New Books – September 2007

New Books – September 2007

Contagious Holiness: Jesus’ Meals with Sinners, by Craig L. Blomberg (New Dimensions in Biblical Theology). One of humanity’s most basic and common practices—eating meals—was transformed by Jesus into a divine encounter. In sharing food and drink with his companions, he invited them to share in the grace of God. His redemptive mission was revealed in his eating with sinners, repentant and unrepentant alike. Blomberg traces out the historical and theologically-laden implications of table fellowship across the canon of scripture, and issues a call to contemporary Christians to reform their habits in this matter.

The Grand Weaver: How God Shapes Us Through the Events of Our Lives, by Ravi Zacharias. How differently would we live if we believed that every event of our lives—from the happy to the tragic to the mundane—was part of a purposeful design in which all the elements intertwined with breathtaking precision.

The Messiah and the Psalms: Preaching Christ from all the Psalms, by Richard P. Belcher, Jr. Some psalms have a direct relationship to Christ, but with others the link is not always as evident. However, Belcher’s view is that all the psalms relate in some way to Christ’s person or his work.

Quiet Strength: The Principles, Practices, and Priorities of a Winning Life, by Tony Dungy with Nathan Whitaker. When Dungy led the Indianapolis Colts to Super Bowl victory in February, 2007, he became not only the first African-American coach to achieve that honor, but also one of only three individuals to win the Super Bowl as both a player and a coach. But the bigger story is how through adversity and achievement, Dungy has consistently practiced a proactive faith.

The Divine Mentor: Growing Your Faith as You Sit at the Feet of the Savior, by Wayne Cordeiro. The author describes a method of devotions and journaling that will provide a systematic, disciplined method of hearing from God’s Word daily.

Pierced for Our Transgressions: Rediscovering the Glory of Penal Substitution, by Steve Jeffery, Mike Ovey, and Andrew Sach. The doctrine of penal substitution states that God gave himself in the person of his Son to suffer instead of us the death, punishment, and curse due to fallen humanity as the penalty for sin. However, an increasing number of theologians and church leaders are questioning this doctrine, claiming that it divides the Trinity or misreads such crucial texts as Isaiah 53 or Mark 10:45. The doctrine has even been provocatively described as “divine child abuse”. In response, these authors offer a fresh articulation and affirmation of penal substitution and engage with 20 specific objections. In the Foreword, John Piper prays that “the Lord will give this book success in the defence and honour of God, and that Jesus Christ will be treasured all the more fully as he is seen more clearly to be Pierced for Our Transgressions”.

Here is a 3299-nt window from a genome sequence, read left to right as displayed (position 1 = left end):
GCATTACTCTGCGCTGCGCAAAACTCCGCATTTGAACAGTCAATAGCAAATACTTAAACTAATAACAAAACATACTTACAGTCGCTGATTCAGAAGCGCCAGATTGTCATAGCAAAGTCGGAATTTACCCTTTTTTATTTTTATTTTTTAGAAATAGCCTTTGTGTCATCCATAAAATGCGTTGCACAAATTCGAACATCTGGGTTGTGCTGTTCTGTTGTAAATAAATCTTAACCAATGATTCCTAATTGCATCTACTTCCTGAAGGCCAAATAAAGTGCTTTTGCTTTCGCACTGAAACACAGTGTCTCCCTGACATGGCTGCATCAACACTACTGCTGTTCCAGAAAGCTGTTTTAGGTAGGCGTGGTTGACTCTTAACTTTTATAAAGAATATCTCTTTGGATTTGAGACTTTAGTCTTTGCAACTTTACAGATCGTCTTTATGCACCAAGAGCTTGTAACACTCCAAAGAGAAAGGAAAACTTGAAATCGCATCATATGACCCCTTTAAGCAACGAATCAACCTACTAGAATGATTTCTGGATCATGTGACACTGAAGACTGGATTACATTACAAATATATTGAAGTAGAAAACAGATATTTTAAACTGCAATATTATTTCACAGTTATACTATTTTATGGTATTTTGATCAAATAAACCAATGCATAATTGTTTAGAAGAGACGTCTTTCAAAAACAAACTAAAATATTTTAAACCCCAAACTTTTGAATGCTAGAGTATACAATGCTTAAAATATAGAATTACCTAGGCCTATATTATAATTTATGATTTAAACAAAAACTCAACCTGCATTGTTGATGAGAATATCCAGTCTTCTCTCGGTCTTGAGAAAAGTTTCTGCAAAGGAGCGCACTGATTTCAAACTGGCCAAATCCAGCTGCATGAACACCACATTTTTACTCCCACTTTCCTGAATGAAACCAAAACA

Pray Big: The Power of Pinpoint Prayers, by Will Davis, Jr. Encouragement to pray BHAP’s (big, hairy, audacious prayers).

Truth’s Victory Over Error: A Commentary on the Westminster Confession of Faith, by David Dickson (1583-1663). A book not merely of historical interest, but also of considerable value now because many of the errors refuted in its pages have resurfaced in the 21st century under new guises.

Good to Great in God’s Eyes: Ten Practices Great Christians Have in Common, by Chip Ingram. Using scripture, personal stories, and examples from Christians who left an indelible mark on the world, Ingram offers clear steps to becoming great in the things that matter most (Librarian’s note: one of the ten recommended practices is to read great books!).

Reading the Old Testament with the Ancient Church: Exploring the Formation of Early Christian Thought, by Ronald E. Heine. An introduction to the ways the early church fathers viewed the Old Testament Scriptures, as they sought not only to understand the text, but to mold their lives by what they read.

The Expansion of Evangelicalism: The Age of Wilberforce, More, Chalmers, and Finney, by John Wolffe (A History of Evangelicalism Series #2). Second in a projected five-volume series, Wolffe provides an account of evangelicalism from the 1790s to the 1840s, balancing British and American developments, while also discussing Canada, Australia, the West Indies and other regions. Among the aspects of the movement he covers are spirituality and worship, the place of evangelicalism in the lives of women, men and the family, and its broader social and political aspects such as slavery.